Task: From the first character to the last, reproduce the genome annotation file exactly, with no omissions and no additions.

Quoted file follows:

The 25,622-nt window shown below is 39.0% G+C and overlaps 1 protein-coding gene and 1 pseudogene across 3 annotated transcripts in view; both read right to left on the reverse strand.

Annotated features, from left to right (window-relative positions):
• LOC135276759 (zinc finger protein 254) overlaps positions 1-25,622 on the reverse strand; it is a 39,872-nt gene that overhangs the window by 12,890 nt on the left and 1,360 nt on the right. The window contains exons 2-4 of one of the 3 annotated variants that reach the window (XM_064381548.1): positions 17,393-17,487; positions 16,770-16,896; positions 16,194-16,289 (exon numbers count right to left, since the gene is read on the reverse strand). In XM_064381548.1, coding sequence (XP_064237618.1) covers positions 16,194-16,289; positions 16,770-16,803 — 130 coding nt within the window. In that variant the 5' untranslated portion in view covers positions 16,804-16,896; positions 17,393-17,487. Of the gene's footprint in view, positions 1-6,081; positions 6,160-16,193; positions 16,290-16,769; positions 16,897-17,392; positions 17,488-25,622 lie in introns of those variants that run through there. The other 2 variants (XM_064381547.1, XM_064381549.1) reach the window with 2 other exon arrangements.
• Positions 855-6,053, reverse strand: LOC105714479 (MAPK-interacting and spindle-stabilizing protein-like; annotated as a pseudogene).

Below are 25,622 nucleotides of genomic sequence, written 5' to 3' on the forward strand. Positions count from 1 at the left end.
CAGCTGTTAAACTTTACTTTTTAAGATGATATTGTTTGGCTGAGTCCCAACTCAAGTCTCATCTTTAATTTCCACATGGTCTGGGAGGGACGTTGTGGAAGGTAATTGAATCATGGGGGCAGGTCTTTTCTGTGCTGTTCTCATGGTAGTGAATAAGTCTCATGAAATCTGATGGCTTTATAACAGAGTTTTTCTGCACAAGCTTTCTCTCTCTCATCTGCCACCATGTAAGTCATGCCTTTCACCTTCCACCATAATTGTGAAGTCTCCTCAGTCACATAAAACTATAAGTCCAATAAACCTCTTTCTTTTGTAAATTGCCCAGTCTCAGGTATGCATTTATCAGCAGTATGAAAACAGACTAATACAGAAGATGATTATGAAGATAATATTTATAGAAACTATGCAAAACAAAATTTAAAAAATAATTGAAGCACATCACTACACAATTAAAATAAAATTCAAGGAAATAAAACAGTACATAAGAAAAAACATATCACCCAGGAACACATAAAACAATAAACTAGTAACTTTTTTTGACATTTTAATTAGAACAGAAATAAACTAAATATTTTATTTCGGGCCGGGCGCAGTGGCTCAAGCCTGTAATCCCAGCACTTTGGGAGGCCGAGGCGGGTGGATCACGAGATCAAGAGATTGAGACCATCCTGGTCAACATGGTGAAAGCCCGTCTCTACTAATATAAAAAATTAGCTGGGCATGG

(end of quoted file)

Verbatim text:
The 25,622-nt window shown below is 39.0% G+C and overlaps 1 protein-coding gene and 1 pseudogene across 3 annotated transcripts in view; both read right to left on the reverse strand.

Annotated features, from left to right (window-relative positions):
• LOC135276759 (zinc finger protein 254) overlaps positions 1-25,622 on the reverse strand; it is a 39,872-nt gene that overhangs the window by 12,890 nt on the left and 1,360 nt on the right. The window contains exons 2-4 of one of the 3 annotated variants that reach the window (XM_064381548.1): positions 17,393-17,487; positions 16,770-16,896; positions 16,194-16,289 (exon numbers count right to left, since the gene is read on the reverse strand). In XM_064381548.1, coding sequence (XP_064237618.1) covers positions 16,194-16,289; positions 16,770-16,803 — 130 coding nt within the window. In that variant the 5' untranslated portion in view covers positions 16,804-16,896; positions 17,393-17,487. Of the gene's footprint in view, positions 1-6,081; positions 6,160-16,193; positions 16,290-16,769; positions 16,897-17,392; positions 17,488-25,622 lie in introns of those variants that run through there. The other 2 variants (XM_064381547.1, XM_064381549.1) reach the window with 2 other exon arrangements.
• Positions 855-6,053, reverse strand: LOC105714479 (MAPK-interacting and spindle-stabilizing protein-like; annotated as a pseudogene).

Below are 25,622 nucleotides of genomic sequence, written 5' to 3' on the forward strand. Positions count from 1 at the left end.
CAGCTGTTAAACTTTACTTTTTAAGATGATATTGTTTGGCTGAGTCCCAACTCAAGTCTCATCTTTAATTTCCACATGGTCTGGGAGGGACGTTGTGGAAGGTAATTGAATCATGGGGGCAGGTCTTTTCTGTGCTGTTCTCATGGTAGTGAATAAGTCTCATGAAATCTGATGGCTTTATAACAGAGTTTTTCTGCACAAGCTTTCTCTCTCTCATCTGCCACCATGTAAGTCATGCCTTTCACCTTCCACCATAATTGTGAAGTCTCCTCAGTCACATAAAACTATAAGTCCAATAAACCTCTTTCTTTTGTAAATTGCCCAGTCTCAGGTATGCATTTATCAGCAGTATGAAAACAGACTAATACAGAAGATGATTATGAAGATAATATTTATAGAAACTATGCAAAACAAAATTTAAAAAATAATTGAAGCACATCACTACACAATTAAAATAAAATTCAAGGAAATAAAACAGTACATAAGAAAAAACATATCACCCAGGAACACATAAAACAATAAACTAGTAACTTTTTTTGACATTTTAATTAGAACAGAAATAAACTAAATATTTTATTTCGGGCCGGGCGCAGTGGCTCAAGCCTGTAATCCCAGCACTTTGGGAGGCCGAGGCGGGTGGATCACGAGATCAAGAGATTGAGACCATCCTGGTCAACATGGTGAAAGCCCGTCTCTACTAATATAAAAAATTAGCTGGGCATGG